Julia Bradbury on travel, motherhood & sundowners

Julia Bradbury on TUI tour in South Africa

The BBC’s travel and nature darling, Julia Bradbury, divulged her travel habits, must-haves and favourite destinations to our digital travel editor.

Having just returned from an epic trip in South Africa, Julia Bradbury waxed lyrical about its sunsets (and corresponding cocktails), wildlife and natural wonders. “The pinkest skies in the world” she said during our call as she took a break from filming her next show – which is top secret, apparently.

One of Bradbury’s favourite places, the trip in South Africa was part of TUI’s new escorted tour offering, which includes destinations like Japan and South America. There were jeep and walking safaris, cooking classes with locals, township and community project vists and taking in UNESCO world heritage sites – not to mention some of the most breath-taking scenery in the world.

We caught up on that, plus what it’s like to travel with kids when you’re in your 40s and how travel improves mental wellbeing. Here’s what she had to say:

Tell us about South Africa.

I was very excited to go back to South Africa as it happens to be one of my favorite destinations. It's just always been a very compelling place for me to go, so I was absolutely thrilled when TUI announced that this was one of their destinations for the more adventurous traveller.

(Image credit: Getty Images/iStockphoto)

It definitely is one of the most beautiful and exciting destinations in the world in terms of outdoor adventure travel, because you just have incredible landscapes, beautiful, outstanding wildlife, and it's just such a colourful country with the biggest pinkish skies in the world.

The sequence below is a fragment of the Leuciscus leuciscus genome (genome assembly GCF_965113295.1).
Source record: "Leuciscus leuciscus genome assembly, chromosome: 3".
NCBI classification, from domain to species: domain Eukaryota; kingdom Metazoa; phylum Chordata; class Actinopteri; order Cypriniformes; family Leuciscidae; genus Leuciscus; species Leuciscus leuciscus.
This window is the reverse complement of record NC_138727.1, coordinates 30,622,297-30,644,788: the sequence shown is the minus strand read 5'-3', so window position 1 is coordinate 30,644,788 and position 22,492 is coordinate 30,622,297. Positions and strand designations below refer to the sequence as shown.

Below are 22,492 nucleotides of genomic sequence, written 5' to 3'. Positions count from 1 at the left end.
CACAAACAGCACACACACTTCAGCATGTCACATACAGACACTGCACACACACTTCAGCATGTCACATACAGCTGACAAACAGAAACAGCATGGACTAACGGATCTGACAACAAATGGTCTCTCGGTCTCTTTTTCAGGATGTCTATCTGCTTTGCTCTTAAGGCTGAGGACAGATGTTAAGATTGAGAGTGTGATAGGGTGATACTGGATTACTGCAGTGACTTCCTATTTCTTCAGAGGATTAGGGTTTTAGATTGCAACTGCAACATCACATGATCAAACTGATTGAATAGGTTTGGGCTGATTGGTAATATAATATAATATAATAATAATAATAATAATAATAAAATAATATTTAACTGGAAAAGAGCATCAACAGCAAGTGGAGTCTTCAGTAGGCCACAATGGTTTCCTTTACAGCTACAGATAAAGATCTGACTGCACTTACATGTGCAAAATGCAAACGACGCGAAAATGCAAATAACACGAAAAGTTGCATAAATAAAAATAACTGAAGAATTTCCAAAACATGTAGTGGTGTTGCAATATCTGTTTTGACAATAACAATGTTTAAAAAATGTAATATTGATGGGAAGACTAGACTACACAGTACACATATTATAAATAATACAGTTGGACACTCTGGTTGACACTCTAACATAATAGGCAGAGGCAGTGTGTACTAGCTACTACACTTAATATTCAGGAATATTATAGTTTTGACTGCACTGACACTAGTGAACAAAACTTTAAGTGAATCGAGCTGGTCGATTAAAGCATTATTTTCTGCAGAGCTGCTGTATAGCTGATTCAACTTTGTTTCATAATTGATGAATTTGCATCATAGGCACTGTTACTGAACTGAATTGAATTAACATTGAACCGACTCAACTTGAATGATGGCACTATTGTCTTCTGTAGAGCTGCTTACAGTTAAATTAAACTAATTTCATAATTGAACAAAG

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They're obsessed with them. The sundowner is a whole thing over there. You need to know what the sundowner is and speak the sundowner language. It’s basically a cocktail as the sun is plummeting out of the sky, but for some reason, in South Africa it seems to plummet out of the sky faster than anywhere else I've been in the world.

What are the challenges of travelling so much in your 40s?

So I came to motherhood later in life. I had my first I had my first son when I was 40 – in medical terms, they call you a geriatric mum, which is, you know, quite disconcerting – so I honestly don't feel the difference of travel in relation to my age. For me, the big difference was that I suddenly had young children in tow.

Before, all I had to worry about was: ‘what am I going to wear and have I got enough frocks for the evening and enough walking boots and stuff to do all the hiking?’ Now, I've gone through the bottles and sterilization, you know, the and how-many-clothes and the nappies and all of that stuff you have when you have a young family. It’s actually quite exhausting in itself, because it's just so much more kit to carry around you.

(Image credit: Igor Poleshchuk)

One of my best investments was one of those measuring belts. You hold it up or hang it on a door frame, and then it weighs your suitcases for you. And boy do you need that when you start to take four cases with you which are crammed to the rafters with all your all your kiddy stuff.